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NEWS UPDATES Asean Affairs   28  March  2016  

Government mulls scrapping diesel subsidy

Indonesia: The government is considering whether to remove subsidies for diesel fuel in the upcoming state budget in order to reallocate trillions of rupiah for productive and welfare programs.

Energy and Mineral Resources Minister Sudirman Said told reporters on Thursday that the government would seek approval from the House of Representatives for the plan.

“We’re planning to cut the subsidy while prices are still low,” he said after attending a working meeting on fuel at the Office of the Coordinating Economic Ministry.

As of 2015, the government has set a fixed subsidy for diesel fuel, capping the amount at Rp 1,000 (7 US cents) per liter. The subsidy for Premium-brand gasoline has already been reduced, resulting in a significant decline in the volume of subsidized fuel use.

The volume — comprising largely of diesel and kerosene — now stands at 16.7 million kiloliters, much lower than the previous 46 million kiloliters, which includes Premium.

The move enabled the government to reduce fuel subsidies to Rp 63.7 trillion this year from Rp 240 trillion in 2014 before the reduced-subsidy policy was implemented.

Another cut in the diesel fuel subsidy, Sudirman said, would help the government save between Rp 15 trillion and Rp 16 trillion.

“We will have to gain approval first from House Commission VII [that oversees the energy sector] and the Budget Committee to proceed with the plan,” Sudirman said.

No detailed schedule has been set for the state budget revision, but deliberation will most likely begin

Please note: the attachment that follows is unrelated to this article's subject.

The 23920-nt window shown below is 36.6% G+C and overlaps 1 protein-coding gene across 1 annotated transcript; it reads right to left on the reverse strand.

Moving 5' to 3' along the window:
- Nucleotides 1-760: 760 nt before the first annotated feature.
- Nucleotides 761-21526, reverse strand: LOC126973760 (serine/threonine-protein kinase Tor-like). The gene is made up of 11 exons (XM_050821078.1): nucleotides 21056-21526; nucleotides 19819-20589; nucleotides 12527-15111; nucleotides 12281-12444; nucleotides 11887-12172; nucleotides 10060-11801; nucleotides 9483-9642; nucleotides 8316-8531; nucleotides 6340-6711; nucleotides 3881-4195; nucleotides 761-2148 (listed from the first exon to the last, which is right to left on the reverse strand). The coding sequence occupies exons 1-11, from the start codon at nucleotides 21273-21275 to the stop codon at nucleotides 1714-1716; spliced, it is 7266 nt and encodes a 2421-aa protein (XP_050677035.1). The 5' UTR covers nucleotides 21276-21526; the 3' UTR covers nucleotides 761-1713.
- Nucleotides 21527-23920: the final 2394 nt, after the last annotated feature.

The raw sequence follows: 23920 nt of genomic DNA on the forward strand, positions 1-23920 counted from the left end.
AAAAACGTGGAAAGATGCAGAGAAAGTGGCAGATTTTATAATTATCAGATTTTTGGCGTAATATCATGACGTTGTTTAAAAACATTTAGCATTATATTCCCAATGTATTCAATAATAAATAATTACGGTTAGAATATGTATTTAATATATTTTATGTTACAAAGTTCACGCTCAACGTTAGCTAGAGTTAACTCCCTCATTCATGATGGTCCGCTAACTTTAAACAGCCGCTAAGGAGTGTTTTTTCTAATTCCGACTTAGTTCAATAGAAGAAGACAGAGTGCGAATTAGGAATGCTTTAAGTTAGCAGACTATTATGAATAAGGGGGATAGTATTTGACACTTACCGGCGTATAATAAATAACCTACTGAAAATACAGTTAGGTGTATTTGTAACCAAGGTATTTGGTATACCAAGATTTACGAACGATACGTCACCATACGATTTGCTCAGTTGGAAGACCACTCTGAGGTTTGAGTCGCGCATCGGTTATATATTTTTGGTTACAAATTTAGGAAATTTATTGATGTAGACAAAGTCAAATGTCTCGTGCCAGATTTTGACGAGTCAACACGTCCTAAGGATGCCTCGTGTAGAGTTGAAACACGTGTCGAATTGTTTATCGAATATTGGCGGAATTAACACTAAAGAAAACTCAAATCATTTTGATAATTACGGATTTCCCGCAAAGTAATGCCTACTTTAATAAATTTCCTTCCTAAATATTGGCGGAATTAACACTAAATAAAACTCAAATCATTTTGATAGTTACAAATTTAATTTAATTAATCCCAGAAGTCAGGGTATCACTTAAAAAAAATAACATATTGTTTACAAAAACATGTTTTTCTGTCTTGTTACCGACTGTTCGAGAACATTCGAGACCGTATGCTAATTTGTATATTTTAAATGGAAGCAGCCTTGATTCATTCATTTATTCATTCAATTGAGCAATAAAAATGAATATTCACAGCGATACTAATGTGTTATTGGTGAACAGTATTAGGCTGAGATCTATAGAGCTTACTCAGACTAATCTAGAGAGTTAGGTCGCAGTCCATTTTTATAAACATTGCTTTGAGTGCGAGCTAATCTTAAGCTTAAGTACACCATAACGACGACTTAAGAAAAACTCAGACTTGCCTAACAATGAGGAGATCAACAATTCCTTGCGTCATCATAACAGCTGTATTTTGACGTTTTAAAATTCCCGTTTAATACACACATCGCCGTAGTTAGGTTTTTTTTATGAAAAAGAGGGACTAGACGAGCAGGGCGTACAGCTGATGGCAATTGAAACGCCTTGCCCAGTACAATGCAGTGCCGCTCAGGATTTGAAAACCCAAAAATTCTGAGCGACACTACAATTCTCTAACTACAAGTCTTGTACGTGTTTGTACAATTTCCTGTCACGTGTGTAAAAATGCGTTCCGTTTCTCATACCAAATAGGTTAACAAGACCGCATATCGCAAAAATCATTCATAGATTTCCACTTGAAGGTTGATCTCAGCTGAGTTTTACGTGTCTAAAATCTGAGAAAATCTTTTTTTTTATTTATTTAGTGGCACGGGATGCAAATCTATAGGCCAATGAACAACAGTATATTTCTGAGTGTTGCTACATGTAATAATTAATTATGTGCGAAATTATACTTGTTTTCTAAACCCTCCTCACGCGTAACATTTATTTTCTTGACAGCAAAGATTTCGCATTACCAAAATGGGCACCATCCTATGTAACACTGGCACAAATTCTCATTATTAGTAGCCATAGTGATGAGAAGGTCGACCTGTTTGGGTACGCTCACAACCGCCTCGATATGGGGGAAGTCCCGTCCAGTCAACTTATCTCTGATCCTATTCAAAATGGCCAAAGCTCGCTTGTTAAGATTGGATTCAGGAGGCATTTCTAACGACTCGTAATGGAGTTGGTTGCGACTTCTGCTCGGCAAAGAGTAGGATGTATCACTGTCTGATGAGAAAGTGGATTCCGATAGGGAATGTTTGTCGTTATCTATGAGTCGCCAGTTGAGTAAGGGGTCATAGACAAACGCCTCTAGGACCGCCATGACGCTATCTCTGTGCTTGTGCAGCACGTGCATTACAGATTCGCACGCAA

in June.

Combined with subsidy cuts in other sectors, the government has managed to create larger fiscal space to be used to finance infrastructure projects.

In addition to cutting subsidies, the government is also planning make use of low global crude oil prices to reduce domestic fuel prices.

Data from Bloomberg show that the bellwether West Texas Intermediate oil price has dropped 19.8 percent year-on-year (yoy) to US$39.46 per barrel, while that of Brent crude has come down 28.4 percent yoy to $40.4 per barrel.

Sudirman said the new price would be announced between March 29 and 30.

“We are still calculating, but it is simply logical that the price will come down as global prices remain low and our own supply chain is improving.”

He reiterated that the decision was part of the government’s earlier commitment to review fuel prices on a quarterly basis. The price of liquefied petroleum gas (LPG) will most likely stay unchanged.

In a recent hearing, Gerindra Party lawmaker Harry Poernomo, a member of House Commission VII, suggested that the government gradually cut diesel fuel subsidies every year to make sure the funding was channelled to appropriate needs.

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This year in Thailand-what next?

AseanAffairs   04 January 2011
By David Swartzentruber      

It is commonplace in journalism to write two types of articles at the transition point between the year that has passed and the New Year. As this writer qualifies as an “old hand” in observing Thailand with a track record dating back 14 years, it is time take a shot at what may unfold in Thailand in 2011.

The first issue that can’t be answered is the health of Thailand’s beloved King Bhumibol, who is now 83 years old. He is the world's longest reigning monarch, but elaborate birthday celebrations in December failed to mask concern over his health. More






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